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Writing and drawing a regular Web Comic is much more work than most people would suppose; even on a once-a-week schedule it can be difficult to keep up, and five to seven days a week is enough to drive an author away from the series entirely. Part of the difficulty comes from the immediacy of the medium: a webcomic can be, and often is, drawn the same day it gets loaded to the site, and a slip in timing can easily result in a strip getting delayed... sometimes for weeks.
To prevent this, assiduous webcomic artists will try to draw several days or even weeks worth of strips ahead of time, posting them according to the schedule, while continuing to draw the later ones apace. As any computer science student that has already studied the producer-customer problem should know, this provides a buffer against delays, allowing the artist to catch up on late work without the posting schedule being disrupted.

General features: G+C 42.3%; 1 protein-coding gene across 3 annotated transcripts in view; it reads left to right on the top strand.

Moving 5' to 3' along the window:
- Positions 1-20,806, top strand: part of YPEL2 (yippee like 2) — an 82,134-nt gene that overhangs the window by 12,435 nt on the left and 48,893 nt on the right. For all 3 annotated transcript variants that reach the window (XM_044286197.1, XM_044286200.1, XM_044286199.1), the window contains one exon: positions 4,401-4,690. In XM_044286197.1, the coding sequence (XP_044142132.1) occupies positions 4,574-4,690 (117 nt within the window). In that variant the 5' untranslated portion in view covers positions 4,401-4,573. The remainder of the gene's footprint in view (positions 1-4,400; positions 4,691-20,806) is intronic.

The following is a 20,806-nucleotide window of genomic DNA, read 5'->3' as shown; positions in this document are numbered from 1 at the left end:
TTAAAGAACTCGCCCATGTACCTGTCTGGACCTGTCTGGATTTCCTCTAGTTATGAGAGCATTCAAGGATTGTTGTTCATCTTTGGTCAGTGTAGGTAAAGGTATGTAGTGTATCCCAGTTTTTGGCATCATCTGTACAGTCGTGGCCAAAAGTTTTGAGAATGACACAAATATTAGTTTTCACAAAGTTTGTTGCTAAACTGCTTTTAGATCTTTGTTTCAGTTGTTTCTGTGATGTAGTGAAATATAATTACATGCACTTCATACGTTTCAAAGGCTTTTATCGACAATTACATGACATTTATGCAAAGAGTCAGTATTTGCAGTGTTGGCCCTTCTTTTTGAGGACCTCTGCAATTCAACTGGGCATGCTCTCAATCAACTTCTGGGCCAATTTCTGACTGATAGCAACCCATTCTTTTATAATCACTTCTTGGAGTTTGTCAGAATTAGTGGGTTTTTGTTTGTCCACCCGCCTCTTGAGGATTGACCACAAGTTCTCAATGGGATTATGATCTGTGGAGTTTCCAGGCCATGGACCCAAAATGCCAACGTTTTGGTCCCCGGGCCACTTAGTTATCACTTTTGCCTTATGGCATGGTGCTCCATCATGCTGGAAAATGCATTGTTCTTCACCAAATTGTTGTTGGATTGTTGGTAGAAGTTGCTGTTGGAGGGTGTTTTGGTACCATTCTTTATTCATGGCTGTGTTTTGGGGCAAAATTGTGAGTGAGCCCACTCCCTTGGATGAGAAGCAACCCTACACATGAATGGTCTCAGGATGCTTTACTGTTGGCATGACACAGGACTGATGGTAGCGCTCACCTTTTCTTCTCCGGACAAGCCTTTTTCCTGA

Maintaining a buffer is a lot of work, and some authors find the wait between drawing the comic and the readers' responses to be unbearable. However, such work will usually pay off, as most fans are much happier when the series posts regularly. All in all, a buffer is generally agreed to save more trouble than it causes.
Pity so few comic artists manage it, though.
Ironically, Irregular Webcomic faces different problems. The author tries to maintain such a large Strip Buffer, that he often fails to plan for holiday or other event related comics. Other comics may have similar issues with topicality; the creators of Penny Arcade have said that they don't use a buffer out of a desire to be able to respond to current events in video games.
However, even the special event problem is surmountable (at least for comics that don't try to be topical). For several years Schlock Mercenary managed to do something special for Halloween each year, and even spent Schlocktober leading up to it. (Of course, it helps that Schlock Mercenary uses dates as filenames, whereas Irregular Webcomic! uses serial numbers.